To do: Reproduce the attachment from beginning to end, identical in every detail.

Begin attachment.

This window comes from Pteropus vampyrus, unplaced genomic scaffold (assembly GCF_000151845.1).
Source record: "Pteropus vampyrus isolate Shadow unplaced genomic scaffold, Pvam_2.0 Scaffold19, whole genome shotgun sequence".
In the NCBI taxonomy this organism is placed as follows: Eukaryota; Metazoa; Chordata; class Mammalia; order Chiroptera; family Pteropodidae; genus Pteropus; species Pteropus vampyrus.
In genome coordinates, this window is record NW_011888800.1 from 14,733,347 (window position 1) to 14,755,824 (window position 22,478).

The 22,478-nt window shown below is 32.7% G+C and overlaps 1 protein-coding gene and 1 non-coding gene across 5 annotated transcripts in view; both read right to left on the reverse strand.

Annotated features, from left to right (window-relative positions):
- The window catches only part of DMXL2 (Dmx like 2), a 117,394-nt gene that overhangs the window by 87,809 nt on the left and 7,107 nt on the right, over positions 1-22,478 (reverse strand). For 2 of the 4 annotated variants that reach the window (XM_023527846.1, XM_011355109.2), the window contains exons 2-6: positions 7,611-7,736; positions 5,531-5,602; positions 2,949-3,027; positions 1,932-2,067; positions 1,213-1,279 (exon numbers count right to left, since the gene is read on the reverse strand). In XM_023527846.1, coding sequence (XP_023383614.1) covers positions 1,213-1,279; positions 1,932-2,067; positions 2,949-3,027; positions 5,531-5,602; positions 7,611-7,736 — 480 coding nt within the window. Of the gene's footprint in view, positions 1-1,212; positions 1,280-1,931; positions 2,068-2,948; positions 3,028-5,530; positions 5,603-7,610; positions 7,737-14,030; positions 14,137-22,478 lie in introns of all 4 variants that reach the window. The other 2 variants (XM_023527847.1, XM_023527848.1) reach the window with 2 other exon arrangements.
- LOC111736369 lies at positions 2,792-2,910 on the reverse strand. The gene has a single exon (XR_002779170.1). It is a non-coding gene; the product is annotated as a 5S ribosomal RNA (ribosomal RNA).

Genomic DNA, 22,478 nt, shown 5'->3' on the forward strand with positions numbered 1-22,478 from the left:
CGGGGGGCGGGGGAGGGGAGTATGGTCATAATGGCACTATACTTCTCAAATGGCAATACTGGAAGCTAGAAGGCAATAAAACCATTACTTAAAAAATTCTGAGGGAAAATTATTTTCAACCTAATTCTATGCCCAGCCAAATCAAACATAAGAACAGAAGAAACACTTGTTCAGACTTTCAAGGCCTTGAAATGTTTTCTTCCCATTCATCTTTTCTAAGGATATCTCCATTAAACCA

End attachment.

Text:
This window comes from Pteropus vampyrus, unplaced genomic scaffold (assembly GCF_000151845.1).
Source record: "Pteropus vampyrus isolate Shadow unplaced genomic scaffold, Pvam_2.0 Scaffold19, whole genome shotgun sequence".
In the NCBI taxonomy this organism is placed as follows: Eukaryota; Metazoa; Chordata; class Mammalia; order Chiroptera; family Pteropodidae; genus Pteropus; species Pteropus vampyrus.
In genome coordinates, this window is record NW_011888800.1 from 14,733,347 (window position 1) to 14,755,824 (window position 22,478).

The 22,478-nt window shown below is 32.7% G+C and overlaps 1 protein-coding gene and 1 non-coding gene across 5 annotated transcripts in view; both read right to left on the reverse strand.

Annotated features, from left to right (window-relative positions):
- The window catches only part of DMXL2 (Dmx like 2), a 117,394-nt gene that overhangs the window by 87,809 nt on the left and 7,107 nt on the right, over positions 1-22,478 (reverse strand). For 2 of the 4 annotated variants that reach the window (XM_023527846.1, XM_011355109.2), the window contains exons 2-6: positions 7,611-7,736; positions 5,531-5,602; positions 2,949-3,027; positions 1,932-2,067; positions 1,213-1,279 (exon numbers count right to left, since the gene is read on the reverse strand). In XM_023527846.1, coding sequence (XP_023383614.1) covers positions 1,213-1,279; positions 1,932-2,067; positions 2,949-3,027; positions 5,531-5,602; positions 7,611-7,736 — 480 coding nt within the window. Of the gene's footprint in view, positions 1-1,212; positions 1,280-1,931; positions 2,068-2,948; positions 3,028-5,530; positions 5,603-7,610; positions 7,737-14,030; positions 14,137-22,478 lie in introns of all 4 variants that reach the window. The other 2 variants (XM_023527847.1, XM_023527848.1) reach the window with 2 other exon arrangements.
- LOC111736369 lies at positions 2,792-2,910 on the reverse strand. The gene has a single exon (XR_002779170.1). It is a non-coding gene; the product is annotated as a 5S ribosomal RNA (ribosomal RNA).

Genomic DNA, 22,478 nt, shown 5'->3' on the forward strand with positions numbered 1-22,478 from the left:
CGGGGGGCGGGGGAGGGGAGTATGGTCATAATGGCACTATACTTCTCAAATGGCAATACTGGAAGCTAGAAGGCAATAAAACCATTACTTAAAAAATTCTGAGGGAAAATTATTTTCAACCTAATTCTATGCCCAGCCAAATCAAACATAAGAACAGAAGAAACACTTGTTCAGACTTTCAAGGCCTTGAAATGTTTTCTTCCCATTCATCTTTTCTAAGGATATCTCCATTAAACCA